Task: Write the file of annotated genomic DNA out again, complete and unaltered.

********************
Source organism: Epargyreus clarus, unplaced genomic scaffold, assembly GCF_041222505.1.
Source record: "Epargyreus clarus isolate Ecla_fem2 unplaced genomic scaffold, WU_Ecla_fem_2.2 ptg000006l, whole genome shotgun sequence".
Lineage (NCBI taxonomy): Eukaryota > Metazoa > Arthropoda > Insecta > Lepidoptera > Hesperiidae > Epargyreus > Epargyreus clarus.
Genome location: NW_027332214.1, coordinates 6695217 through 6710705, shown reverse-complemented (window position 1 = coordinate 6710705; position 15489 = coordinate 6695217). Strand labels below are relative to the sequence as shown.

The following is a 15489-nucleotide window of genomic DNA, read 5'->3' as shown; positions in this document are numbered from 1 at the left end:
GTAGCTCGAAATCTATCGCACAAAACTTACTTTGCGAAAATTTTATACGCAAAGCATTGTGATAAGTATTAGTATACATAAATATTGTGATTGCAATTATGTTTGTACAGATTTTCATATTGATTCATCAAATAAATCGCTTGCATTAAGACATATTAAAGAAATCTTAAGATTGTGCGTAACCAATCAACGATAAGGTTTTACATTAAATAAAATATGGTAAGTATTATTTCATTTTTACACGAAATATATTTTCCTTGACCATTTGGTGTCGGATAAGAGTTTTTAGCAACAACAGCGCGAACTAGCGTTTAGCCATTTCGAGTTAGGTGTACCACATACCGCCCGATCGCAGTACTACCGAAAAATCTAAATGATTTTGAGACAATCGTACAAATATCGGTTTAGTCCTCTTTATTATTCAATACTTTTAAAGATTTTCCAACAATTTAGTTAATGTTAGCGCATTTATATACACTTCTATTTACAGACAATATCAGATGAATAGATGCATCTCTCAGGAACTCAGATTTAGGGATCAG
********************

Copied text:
Source organism: Epargyreus clarus, unplaced genomic scaffold, assembly GCF_041222505.1.
Source record: "Epargyreus clarus isolate Ecla_fem2 unplaced genomic scaffold, WU_Ecla_fem_2.2 ptg000006l, whole genome shotgun sequence".
Lineage (NCBI taxonomy): Eukaryota > Metazoa > Arthropoda > Insecta > Lepidoptera > Hesperiidae > Epargyreus > Epargyreus clarus.
Genome location: NW_027332214.1, coordinates 6695217 through 6710705, shown reverse-complemented (window position 1 = coordinate 6710705; position 15489 = coordinate 6695217). Strand labels below are relative to the sequence as shown.

The following is a 15489-nucleotide window of genomic DNA, read 5'->3' as shown; positions in this document are numbered from 1 at the left end:
GTAGCTCGAAATCTATCGCACAAAACTTACTTTGCGAAAATTTTATACGCAAAGCATTGTGATAAGTATTAGTATACATAAATATTGTGATTGCAATTATGTTTGTACAGATTTTCATATTGATTCATCAAATAAATCGCTTGCATTAAGACATATTAAAGAAATCTTAAGATTGTGCGTAACCAATCAACGATAAGGTTTTACATTAAATAAAATATGGTAAGTATTATTTCATTTTTACACGAAATATATTTTCCTTGACCATTTGGTGTCGGATAAGAGTTTTTAGCAACAACAGCGCGAACTAGCGTTTAGCCATTTCGAGTTAGGTGTACCACATACCGCCCGATCGCAGTACTACCGAAAAATCTAAATGATTTTGAGACAATCGTACAAATATCGGTTTAGTCCTCTTTATTATTCAATACTTTTAAAGATTTTCCAACAATTTAGTTAATGTTAGCGCATTTATATACACTTCTATTTACAGACAATATCAGATGAATAGATGCATCTCTCAGGAACTCAGATTTAGGGATCAG